Going through old bridge books (by e.g., George Coffin), I was struck by the fact that some 3NT contracts made easily with "only" 24-25 and a good five card suit, while if both declarer and dummy had flat (4-4-3-2 or 4-3-3-3) distributions, a 3NT contract could be difficult even with 28-29. Intuitively, it seems logical that a fifth card in a good five card suit could be worth a king or even and ace, that is, the difference between 24-25 and 28-29. It almost seems like the "standard" 26-27 high card point (hcp) requirement is an averaging of these two polar cases.
Of course, there are five card suits of varying caliber. All other things being equal, a 5-3 fit is much better than a 5-2 fit (unless you have three or four of the top honors with the 5-2 fit). And a "5-3" fit of xxxxx opposite xxx isn't worth much, except as a stopper. But here, we're talking about a normal eight card suit situation with more than half the hcps between declarer and dummy. That is, six or seven hcps in the suit.
Has the advantage of a five card suit been demonstrated either empirically or by experts?
Empirically, are there databases of e.g. tournaments that show that more than 50 percent of 3NT contracts are made with, say, 24 hcps and good five card suits (or even random five card suits), while you need many more hcps to have a better than a 50-50 chance of succeeding if your longest suit is four cards in one hand?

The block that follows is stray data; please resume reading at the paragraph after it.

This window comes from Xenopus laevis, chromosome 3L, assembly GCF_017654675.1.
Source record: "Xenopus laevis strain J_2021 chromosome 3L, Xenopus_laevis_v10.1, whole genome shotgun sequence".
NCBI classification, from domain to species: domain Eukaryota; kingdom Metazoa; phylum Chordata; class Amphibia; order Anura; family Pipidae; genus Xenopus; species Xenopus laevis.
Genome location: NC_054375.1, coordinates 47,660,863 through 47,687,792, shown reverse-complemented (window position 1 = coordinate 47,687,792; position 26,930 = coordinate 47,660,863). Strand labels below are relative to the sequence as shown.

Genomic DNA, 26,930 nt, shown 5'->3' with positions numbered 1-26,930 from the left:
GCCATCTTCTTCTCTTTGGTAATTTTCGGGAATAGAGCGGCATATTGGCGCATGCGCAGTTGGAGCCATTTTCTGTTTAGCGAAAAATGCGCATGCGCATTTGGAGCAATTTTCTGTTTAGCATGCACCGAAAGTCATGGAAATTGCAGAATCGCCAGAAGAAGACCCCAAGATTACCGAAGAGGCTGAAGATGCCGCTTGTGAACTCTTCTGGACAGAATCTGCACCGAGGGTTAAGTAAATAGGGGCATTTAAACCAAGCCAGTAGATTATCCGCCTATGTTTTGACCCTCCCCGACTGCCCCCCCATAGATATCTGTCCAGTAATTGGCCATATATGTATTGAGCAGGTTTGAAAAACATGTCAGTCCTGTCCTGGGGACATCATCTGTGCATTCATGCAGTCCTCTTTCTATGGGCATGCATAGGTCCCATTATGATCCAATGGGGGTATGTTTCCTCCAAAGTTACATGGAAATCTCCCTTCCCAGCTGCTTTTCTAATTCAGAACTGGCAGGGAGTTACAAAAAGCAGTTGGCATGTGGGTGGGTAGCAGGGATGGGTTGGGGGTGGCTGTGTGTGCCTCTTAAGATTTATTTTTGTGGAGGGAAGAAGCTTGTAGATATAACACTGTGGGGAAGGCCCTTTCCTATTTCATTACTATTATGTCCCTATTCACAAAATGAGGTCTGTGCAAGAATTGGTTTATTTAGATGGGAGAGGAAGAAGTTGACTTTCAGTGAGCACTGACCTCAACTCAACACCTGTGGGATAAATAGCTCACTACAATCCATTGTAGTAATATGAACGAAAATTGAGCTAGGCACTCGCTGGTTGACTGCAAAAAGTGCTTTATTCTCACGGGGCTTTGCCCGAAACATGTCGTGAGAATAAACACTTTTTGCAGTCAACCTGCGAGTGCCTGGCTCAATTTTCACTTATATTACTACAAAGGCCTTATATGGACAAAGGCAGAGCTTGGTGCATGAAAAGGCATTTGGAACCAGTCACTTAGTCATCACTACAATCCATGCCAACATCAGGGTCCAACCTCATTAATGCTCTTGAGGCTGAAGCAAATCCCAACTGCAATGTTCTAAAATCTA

For expert views, are there any experts who say, if you are responding to 1NT (15-17) with a hand that has nine hcps, and one five card suit of say, KQJxx feel free to jump to 3NT which partner is likely to make even with a minimum? Whereas you should hold back to 2NT even with ten hcp if your best suit is only KQJx? Alternatively, would such an expert advocating raising a response of 2NT to 3NT with say, 16 hcp and a suit like KQJxx, while passing 2NT with 17 hcp and KQJx as your best suit? (In these examples, your main suit has the same honors in each case, and differ only in length, by one "2.")